I just finished Janice Erlbaum’s Girlbomb. It’s only been two days since my first book, but I am on vacation and I’m trying to get in a lot of reading while I can! Yesterday, I found out that I got the job as editor for a small magazine insert for the newspaper company at which I interned last summer. I am incredibly excited and grateful to have such opportunities this summer although it’ll be quite busy.
Anyway, Girlbomb was… Haunting. Beautiful. Raw. Mysterious. The cover describes itself as “a halfway homeless memoir,” and I was intrigued by the book’s description of a narrator trying to survive her teen years during the ’80s, set on a backdrop of sex, drugs and violence. Janice, the protagonist, struggles to find a home for herself after leaving her house because of her mom’s violent and seedy boyfriend, Dave. She finds housing in a nearby homeless shelter and then enters a group home, which Janice eventually leaves to live with her mother again for a few months before moving in with a new boyfriend, Sebastian.
The narrator’s voice is exceptionally raw and frank, which is why I was drawn into the story almost immediately. Girlbomb isn’t a story about an abused young woman, fighting for her life against all odds. It’s about a girl who, deep down, doesn’t want to settle for less than she deserves. Although Janice was never sexually or physically abused by her mom or stepfather, she knew that their violent, unstable household wasn’t normal. During her stays at the shelter and group home, Janice encounters many other girls, her own age and younger, who have lived a life much harder than what she has endured. What I loved about this nonfiction piece was that even though Janice knew she didn’t have it as bad as her roommates, she never gave up and groveled to move home. Her voice is so gritty and revealing that the reader feels compelled to root for this narrator as she tries to unearth herself from underneath a facade of lies, cleavage and drugs.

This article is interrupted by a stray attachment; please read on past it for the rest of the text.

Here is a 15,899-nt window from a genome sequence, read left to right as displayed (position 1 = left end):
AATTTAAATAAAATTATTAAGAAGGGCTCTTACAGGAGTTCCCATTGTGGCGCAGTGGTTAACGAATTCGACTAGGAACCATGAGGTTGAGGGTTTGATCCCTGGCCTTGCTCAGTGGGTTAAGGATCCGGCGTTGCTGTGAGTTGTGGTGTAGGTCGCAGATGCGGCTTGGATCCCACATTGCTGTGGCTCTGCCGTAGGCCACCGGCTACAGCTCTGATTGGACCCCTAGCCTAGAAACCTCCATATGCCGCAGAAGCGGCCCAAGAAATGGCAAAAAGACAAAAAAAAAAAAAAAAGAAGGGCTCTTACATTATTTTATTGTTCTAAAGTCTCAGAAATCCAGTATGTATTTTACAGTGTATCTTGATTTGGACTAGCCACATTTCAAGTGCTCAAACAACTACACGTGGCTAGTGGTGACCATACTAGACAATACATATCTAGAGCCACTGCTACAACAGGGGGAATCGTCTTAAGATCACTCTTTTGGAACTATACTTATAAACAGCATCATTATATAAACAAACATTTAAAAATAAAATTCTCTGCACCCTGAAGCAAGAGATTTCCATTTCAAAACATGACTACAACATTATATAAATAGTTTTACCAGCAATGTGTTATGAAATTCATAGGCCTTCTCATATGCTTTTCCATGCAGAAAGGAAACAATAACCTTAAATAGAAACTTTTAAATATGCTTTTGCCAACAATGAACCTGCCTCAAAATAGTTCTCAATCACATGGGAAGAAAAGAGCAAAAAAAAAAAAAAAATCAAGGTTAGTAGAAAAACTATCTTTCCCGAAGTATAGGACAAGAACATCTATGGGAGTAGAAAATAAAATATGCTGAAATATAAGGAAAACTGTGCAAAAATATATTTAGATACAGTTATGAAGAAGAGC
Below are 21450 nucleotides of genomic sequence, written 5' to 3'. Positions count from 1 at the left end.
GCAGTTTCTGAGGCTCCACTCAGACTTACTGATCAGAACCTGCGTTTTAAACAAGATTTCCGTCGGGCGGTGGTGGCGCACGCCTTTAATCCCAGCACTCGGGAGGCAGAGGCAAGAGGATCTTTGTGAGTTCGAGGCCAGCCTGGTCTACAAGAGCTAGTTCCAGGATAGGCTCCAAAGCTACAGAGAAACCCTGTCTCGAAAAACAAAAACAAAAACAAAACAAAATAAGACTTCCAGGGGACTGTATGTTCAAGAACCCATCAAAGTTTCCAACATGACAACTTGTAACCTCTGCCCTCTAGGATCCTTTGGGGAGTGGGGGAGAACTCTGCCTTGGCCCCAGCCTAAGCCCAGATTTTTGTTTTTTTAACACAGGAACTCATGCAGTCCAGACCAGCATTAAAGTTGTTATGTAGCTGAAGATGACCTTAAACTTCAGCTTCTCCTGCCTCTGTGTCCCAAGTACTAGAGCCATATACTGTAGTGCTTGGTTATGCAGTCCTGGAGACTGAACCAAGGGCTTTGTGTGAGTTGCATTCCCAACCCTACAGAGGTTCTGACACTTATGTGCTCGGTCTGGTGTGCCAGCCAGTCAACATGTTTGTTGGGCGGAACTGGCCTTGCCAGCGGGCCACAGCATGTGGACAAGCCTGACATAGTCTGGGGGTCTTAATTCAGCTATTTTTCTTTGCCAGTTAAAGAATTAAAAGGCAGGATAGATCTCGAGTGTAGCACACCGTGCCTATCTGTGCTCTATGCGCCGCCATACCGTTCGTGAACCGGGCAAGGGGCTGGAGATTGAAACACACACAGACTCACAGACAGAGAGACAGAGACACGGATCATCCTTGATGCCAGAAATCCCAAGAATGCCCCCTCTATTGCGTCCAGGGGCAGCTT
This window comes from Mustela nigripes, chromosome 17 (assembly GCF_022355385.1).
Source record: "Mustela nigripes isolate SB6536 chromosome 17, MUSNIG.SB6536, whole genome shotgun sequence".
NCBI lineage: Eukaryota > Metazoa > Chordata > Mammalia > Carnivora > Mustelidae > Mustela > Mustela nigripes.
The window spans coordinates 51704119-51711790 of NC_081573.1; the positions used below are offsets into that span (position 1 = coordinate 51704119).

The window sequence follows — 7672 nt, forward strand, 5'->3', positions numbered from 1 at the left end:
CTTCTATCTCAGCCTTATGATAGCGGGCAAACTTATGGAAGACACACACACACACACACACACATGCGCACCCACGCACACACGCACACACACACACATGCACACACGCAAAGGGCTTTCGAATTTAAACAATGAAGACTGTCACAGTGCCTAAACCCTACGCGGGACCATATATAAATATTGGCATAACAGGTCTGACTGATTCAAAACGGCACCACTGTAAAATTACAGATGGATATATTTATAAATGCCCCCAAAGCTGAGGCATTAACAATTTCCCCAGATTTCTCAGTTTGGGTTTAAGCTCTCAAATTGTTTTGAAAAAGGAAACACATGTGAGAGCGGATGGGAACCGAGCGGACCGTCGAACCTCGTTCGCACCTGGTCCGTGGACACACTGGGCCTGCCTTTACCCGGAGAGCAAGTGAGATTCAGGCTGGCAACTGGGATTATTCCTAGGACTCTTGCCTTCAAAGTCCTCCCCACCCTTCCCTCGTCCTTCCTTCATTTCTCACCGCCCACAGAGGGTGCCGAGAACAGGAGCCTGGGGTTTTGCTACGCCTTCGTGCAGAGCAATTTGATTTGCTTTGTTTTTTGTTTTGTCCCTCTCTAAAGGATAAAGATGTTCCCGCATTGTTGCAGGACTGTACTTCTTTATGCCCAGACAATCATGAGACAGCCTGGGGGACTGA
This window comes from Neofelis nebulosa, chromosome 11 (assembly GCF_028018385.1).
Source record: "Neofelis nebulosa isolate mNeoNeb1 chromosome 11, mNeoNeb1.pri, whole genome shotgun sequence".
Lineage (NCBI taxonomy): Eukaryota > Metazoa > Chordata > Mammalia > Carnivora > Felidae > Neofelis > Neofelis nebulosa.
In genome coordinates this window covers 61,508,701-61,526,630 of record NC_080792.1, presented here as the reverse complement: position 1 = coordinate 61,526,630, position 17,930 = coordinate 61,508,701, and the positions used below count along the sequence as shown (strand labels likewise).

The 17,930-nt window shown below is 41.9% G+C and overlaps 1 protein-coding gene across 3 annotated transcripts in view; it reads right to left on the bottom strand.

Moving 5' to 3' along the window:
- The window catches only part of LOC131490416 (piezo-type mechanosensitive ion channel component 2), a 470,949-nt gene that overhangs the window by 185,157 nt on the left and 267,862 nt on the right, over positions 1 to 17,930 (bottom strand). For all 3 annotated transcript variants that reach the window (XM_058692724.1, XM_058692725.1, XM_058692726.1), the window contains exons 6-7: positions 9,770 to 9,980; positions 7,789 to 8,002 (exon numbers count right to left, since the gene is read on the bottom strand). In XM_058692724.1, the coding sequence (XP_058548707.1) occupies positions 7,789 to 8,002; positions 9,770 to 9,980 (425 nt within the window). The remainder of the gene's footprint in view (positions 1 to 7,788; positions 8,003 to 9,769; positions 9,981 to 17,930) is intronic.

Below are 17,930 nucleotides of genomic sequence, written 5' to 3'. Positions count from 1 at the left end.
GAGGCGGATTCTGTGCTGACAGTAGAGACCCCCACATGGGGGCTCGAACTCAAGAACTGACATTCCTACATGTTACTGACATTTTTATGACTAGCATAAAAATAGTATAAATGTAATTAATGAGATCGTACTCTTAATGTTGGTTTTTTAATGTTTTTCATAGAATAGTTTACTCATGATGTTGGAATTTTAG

A telling sign of accomplished and moving writing is the spell a book casts over you as you’re reading and especially after you’ve put it down. After folding the corner to take a break, I often found myself still engrossed in the book, thinking about it idly as I watched television or listened to the waves on the beach. My mood became somber and still, as if I was the one actually experiencing the events the narrator was going through. Erlbaum writes with such audacity. Her original and beautiful sentences put things in a fresh perspective despite the hard subject matter. I thought she was equally adept at creating a vibrant setting through the juxtaposition of the stereotypically perceived idea of New York City with the deceptive underground world Janice inhabited. In addition, the narrator’s relationships with others, especially the one with herself, were very well executed and characterized.
Intriguing and dark, Erlbaum expertly executes the account of her adolescence through a perceptive and bright narrator who, despite her best attempts at maintaining a hard exterior, lets her fragility and naivete guide her through life as she figures out who she is, what she deserves, and who she needs.